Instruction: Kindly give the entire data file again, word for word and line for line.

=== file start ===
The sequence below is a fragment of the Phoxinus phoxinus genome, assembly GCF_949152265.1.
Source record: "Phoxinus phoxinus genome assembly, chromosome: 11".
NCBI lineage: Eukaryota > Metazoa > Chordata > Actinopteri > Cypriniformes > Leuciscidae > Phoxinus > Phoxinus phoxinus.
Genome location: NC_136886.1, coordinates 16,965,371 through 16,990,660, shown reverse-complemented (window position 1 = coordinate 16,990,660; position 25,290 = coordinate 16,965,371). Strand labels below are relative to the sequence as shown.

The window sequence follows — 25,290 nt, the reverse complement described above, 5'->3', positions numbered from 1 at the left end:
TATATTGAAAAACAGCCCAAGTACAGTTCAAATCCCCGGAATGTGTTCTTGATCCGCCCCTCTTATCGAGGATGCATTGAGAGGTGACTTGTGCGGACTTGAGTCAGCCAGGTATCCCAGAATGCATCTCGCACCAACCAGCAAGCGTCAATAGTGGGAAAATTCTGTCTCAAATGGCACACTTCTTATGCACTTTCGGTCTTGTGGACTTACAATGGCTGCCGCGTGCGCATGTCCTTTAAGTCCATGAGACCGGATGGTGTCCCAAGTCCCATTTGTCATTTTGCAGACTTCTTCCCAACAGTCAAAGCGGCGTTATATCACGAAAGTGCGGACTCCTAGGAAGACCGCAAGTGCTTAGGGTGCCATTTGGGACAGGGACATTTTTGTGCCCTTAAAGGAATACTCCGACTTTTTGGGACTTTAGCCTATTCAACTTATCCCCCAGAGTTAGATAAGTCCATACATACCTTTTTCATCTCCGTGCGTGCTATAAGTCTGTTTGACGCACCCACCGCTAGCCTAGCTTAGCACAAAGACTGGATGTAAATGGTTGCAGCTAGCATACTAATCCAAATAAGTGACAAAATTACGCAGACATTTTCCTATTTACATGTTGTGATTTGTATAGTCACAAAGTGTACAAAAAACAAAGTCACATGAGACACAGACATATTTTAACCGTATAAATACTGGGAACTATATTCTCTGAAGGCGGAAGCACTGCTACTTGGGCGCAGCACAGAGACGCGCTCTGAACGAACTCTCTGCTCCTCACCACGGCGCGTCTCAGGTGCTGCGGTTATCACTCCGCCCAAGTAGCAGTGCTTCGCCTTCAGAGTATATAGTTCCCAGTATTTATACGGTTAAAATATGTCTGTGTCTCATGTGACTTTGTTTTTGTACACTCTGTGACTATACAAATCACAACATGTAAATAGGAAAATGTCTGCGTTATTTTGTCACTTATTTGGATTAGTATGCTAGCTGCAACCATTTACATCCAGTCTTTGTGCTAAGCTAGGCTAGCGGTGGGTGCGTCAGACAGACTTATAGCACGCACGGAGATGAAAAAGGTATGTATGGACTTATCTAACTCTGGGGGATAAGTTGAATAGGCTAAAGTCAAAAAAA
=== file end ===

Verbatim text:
The sequence below is a fragment of the Phoxinus phoxinus genome, assembly GCF_949152265.1.
Source record: "Phoxinus phoxinus genome assembly, chromosome: 11".
NCBI lineage: Eukaryota > Metazoa > Chordata > Actinopteri > Cypriniformes > Leuciscidae > Phoxinus > Phoxinus phoxinus.
Genome location: NC_136886.1, coordinates 16,965,371 through 16,990,660, shown reverse-complemented (window position 1 = coordinate 16,990,660; position 25,290 = coordinate 16,965,371). Strand labels below are relative to the sequence as shown.

The window sequence follows — 25,290 nt, the reverse complement described above, 5'->3', positions numbered from 1 at the left end:
TATATTGAAAAACAGCCCAAGTACAGTTCAAATCCCCGGAATGTGTTCTTGATCCGCCCCTCTTATCGAGGATGCATTGAGAGGTGACTTGTGCGGACTTGAGTCAGCCAGGTATCCCAGAATGCATCTCGCACCAACCAGCAAGCGTCAATAGTGGGAAAATTCTGTCTCAAATGGCACACTTCTTATGCACTTTCGGTCTTGTGGACTTACAATGGCTGCCGCGTGCGCATGTCCTTTAAGTCCATGAGACCGGATGGTGTCCCAAGTCCCATTTGTCATTTTGCAGACTTCTTCCCAACAGTCAAAGCGGCGTTATATCACGAAAGTGCGGACTCCTAGGAAGACCGCAAGTGCTTAGGGTGCCATTTGGGACAGGGACATTTTTGTGCCCTTAAAGGAATACTCCGACTTTTTGGGACTTTAGCCTATTCAACTTATCCCCCAGAGTTAGATAAGTCCATACATACCTTTTTCATCTCCGTGCGTGCTATAAGTCTGTTTGACGCACCCACCGCTAGCCTAGCTTAGCACAAAGACTGGATGTAAATGGTTGCAGCTAGCATACTAATCCAAATAAGTGACAAAATTACGCAGACATTTTCCTATTTACATGTTGTGATTTGTATAGTCACAAAGTGTACAAAAAACAAAGTCACATGAGACACAGACATATTTTAACCGTATAAATACTGGGAACTATATTCTCTGAAGGCGGAAGCACTGCTACTTGGGCGCAGCACAGAGACGCGCTCTGAACGAACTCTCTGCTCCTCACCACGGCGCGTCTCAGGTGCTGCGGTTATCACTCCGCCCAAGTAGCAGTGCTTCGCCTTCAGAGTATATAGTTCCCAGTATTTATACGGTTAAAATATGTCTGTGTCTCATGTGACTTTGTTTTTGTACACTCTGTGACTATACAAATCACAACATGTAAATAGGAAAATGTCTGCGTTATTTTGTCACTTATTTGGATTAGTATGCTAGCTGCAACCATTTACATCCAGTCTTTGTGCTAAGCTAGGCTAGCGGTGGGTGCGTCAGACAGACTTATAGCACGCACGGAGATGAAAAAGGTATGTATGGACTTATCTAACTCTGGGGGATAAGTTGAATAGGCTAAAGTCAAAAAAA